NBA fans in California and across the country are likely familiar with Tristan Thompson. His prowess on the court became recognized when he was in college, and he entered his professional career as a fourth overall draft in the National Basketball Association. Parents who are currently struggling with child support issues might relate to Thompson's personal situation regarding a recent court order.

Thompson is the father of two children. Khloe Kardashian is the mother of one, and Jordan Craig is mom to the other. The latter filed a petition in a civil court, stating that the $15,000 per month her child's father was paying was far lower than recommended state guidelines. As a result of that lawsuit, the judge overseeing the case ordered Thompson to pay $200,000 in back payments.

Los Angeles County child support system has made some changes

When a California family law judge issues an order stating a parent must provide financial support to help in his or her children's upbringing, both parents must adhere to the terms of the court order. Such orders are often issues in conjunction with child custody proceedings in divorce. However, not every parent paying child support was, at one time, married to his or her co-parent.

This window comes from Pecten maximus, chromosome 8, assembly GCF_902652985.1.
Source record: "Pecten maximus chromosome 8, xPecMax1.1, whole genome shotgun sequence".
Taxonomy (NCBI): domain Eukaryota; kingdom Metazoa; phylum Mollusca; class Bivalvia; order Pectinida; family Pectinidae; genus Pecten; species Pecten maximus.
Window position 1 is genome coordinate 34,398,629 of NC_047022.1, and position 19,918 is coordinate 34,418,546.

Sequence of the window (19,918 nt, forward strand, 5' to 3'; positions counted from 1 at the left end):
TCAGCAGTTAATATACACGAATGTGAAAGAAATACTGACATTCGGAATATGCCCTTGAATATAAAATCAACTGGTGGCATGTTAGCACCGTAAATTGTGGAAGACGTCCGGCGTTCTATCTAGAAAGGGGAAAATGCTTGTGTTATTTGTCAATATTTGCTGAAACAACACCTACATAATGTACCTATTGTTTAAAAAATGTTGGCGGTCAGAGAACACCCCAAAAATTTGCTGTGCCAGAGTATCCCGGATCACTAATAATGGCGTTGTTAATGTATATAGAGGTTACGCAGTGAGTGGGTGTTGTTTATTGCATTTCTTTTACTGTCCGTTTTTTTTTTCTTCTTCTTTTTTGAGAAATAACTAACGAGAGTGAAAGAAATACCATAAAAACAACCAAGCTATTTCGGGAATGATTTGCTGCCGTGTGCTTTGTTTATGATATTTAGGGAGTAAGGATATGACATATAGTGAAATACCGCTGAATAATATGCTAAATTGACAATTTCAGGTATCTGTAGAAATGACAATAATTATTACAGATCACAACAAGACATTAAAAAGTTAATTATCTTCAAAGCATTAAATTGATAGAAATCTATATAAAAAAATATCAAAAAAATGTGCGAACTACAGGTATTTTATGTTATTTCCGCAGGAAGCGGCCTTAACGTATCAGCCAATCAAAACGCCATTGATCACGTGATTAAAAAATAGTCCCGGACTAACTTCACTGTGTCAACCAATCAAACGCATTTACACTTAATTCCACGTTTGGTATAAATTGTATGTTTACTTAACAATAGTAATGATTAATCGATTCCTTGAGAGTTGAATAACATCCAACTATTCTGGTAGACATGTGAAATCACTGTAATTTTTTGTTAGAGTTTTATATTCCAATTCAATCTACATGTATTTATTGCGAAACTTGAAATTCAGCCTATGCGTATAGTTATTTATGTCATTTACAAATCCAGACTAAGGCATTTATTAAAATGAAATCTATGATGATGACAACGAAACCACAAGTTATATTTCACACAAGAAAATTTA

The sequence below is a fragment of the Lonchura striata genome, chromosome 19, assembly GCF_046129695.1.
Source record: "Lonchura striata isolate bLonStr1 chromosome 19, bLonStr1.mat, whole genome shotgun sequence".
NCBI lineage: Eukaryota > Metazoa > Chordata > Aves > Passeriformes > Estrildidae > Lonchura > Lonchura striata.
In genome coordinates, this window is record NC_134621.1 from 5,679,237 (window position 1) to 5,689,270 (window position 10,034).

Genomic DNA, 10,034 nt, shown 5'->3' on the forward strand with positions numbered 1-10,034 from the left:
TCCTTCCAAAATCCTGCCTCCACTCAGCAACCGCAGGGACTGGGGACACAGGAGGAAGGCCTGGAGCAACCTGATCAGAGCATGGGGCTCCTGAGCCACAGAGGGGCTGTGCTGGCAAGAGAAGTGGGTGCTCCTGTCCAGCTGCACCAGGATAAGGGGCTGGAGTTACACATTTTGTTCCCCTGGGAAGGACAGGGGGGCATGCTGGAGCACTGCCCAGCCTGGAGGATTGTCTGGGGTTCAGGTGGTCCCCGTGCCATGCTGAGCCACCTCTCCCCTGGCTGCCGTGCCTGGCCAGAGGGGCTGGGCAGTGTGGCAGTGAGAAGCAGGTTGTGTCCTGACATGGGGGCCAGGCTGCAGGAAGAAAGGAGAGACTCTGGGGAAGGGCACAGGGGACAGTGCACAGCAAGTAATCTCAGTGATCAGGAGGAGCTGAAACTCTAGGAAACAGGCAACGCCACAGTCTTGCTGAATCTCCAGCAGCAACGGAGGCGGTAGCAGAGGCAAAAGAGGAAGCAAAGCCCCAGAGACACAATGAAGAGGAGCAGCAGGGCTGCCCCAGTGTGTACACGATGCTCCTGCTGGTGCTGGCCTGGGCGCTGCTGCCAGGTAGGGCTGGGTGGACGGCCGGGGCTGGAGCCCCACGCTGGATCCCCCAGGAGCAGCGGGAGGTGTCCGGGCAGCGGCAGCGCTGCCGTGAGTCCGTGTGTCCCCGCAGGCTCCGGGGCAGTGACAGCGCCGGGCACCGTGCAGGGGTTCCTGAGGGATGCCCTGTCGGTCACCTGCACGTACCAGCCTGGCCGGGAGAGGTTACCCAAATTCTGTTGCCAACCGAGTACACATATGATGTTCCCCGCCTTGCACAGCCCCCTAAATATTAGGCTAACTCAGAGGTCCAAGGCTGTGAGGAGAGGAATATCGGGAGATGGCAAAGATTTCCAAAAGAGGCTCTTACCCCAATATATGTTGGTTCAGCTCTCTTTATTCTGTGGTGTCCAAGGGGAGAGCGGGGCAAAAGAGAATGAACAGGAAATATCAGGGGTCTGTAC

In the past, Los Angeles County has had a backlog of cases regarding parents who have not made good on their child support payments. Any number of issues might cause a parent to miss a payment. For some, unexpected financial crisis may be a causal factor. Others may simply disregard existing court orders. If a financial problem or other issue has arisen, a parent must petition the court for modification of the court order but must continue paying until such modification is granted.